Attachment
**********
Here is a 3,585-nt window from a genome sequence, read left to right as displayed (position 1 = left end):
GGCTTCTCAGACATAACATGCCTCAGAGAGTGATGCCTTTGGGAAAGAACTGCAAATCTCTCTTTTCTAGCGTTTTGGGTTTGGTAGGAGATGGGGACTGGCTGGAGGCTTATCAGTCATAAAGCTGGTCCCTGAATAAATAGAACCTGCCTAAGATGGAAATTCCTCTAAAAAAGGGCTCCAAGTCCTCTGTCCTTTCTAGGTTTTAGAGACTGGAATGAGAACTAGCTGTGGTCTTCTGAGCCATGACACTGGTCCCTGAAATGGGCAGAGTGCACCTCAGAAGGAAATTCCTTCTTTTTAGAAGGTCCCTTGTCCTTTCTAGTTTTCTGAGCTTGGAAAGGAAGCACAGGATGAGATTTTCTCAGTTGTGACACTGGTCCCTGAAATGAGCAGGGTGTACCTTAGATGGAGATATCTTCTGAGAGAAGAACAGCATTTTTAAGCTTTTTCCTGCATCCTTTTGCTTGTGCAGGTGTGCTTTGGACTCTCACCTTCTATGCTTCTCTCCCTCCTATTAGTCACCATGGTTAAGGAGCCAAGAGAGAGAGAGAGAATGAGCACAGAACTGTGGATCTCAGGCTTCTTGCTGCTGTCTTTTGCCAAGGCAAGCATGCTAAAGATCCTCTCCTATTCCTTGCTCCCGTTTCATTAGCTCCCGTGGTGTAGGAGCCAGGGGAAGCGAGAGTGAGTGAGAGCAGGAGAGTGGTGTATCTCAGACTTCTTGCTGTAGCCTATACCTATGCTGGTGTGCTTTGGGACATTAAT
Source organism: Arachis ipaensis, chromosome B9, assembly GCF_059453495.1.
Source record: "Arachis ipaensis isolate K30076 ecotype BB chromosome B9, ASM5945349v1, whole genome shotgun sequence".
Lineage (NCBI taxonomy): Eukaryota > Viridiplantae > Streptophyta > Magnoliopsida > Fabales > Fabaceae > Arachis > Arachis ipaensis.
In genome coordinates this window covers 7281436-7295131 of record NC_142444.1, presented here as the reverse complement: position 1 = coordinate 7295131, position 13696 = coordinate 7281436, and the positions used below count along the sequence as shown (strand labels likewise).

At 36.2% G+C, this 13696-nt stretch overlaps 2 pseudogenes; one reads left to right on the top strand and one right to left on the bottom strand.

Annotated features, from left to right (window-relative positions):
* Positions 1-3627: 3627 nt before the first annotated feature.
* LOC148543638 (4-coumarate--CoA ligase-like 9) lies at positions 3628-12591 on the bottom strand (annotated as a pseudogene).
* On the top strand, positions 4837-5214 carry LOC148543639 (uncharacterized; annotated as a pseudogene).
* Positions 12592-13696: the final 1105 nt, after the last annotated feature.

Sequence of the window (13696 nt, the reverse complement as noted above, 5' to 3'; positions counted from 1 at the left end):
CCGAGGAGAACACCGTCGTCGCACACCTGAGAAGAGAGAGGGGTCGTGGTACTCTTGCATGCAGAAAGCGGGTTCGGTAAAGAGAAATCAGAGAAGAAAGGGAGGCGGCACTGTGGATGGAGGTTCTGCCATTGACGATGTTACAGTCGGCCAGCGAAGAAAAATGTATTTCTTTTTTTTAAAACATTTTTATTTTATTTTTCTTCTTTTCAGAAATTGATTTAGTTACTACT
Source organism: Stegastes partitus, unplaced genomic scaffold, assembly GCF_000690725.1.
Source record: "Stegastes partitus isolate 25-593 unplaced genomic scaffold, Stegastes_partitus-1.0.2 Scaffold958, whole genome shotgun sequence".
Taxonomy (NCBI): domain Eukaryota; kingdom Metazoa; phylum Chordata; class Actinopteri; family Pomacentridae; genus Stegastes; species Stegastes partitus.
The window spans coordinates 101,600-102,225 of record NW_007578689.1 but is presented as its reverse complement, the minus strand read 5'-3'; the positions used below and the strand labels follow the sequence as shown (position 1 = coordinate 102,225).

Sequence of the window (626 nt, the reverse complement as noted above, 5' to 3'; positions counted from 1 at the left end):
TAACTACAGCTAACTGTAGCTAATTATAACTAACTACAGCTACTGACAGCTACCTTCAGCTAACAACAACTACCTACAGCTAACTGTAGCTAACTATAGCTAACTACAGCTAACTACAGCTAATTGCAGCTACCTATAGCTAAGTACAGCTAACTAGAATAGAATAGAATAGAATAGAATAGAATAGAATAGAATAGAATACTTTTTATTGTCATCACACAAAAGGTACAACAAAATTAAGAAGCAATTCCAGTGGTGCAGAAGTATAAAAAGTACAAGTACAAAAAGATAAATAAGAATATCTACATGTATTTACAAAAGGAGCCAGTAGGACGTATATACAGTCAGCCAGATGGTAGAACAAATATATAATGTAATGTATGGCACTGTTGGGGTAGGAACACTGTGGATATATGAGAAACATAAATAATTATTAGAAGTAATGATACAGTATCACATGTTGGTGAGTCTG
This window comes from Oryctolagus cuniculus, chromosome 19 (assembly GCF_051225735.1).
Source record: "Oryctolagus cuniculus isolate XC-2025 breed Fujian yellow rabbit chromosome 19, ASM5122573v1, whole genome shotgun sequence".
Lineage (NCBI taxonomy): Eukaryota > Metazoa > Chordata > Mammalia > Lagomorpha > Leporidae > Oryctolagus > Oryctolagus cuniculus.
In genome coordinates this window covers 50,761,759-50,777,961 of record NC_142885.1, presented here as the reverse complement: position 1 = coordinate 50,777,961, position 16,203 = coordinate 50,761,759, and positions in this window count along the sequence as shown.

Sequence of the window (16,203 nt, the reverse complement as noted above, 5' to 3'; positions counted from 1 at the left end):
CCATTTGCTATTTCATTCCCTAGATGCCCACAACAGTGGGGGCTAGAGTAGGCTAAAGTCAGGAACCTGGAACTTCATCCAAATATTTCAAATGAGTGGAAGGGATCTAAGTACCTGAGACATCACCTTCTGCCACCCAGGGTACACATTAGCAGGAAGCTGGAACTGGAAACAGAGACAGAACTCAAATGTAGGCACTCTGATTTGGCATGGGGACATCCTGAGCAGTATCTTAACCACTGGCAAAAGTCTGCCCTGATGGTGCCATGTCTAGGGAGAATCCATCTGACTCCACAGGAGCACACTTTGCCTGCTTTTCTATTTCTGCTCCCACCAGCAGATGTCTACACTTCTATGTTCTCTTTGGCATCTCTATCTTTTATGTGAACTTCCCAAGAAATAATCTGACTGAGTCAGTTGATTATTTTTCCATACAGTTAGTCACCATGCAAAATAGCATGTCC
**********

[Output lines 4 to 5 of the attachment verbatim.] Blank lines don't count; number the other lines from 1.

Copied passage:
Source record: "Arachis ipaensis isolate K30076 ecotype BB chromosome B9, ASM5945349v1, whole genome shotgun sequence".
Lineage (NCBI taxonomy): Eukaryota > Viridiplantae > Streptophyta > Magnoliopsida > Fabales > Fabaceae > Arachis > Arachis ipaensis.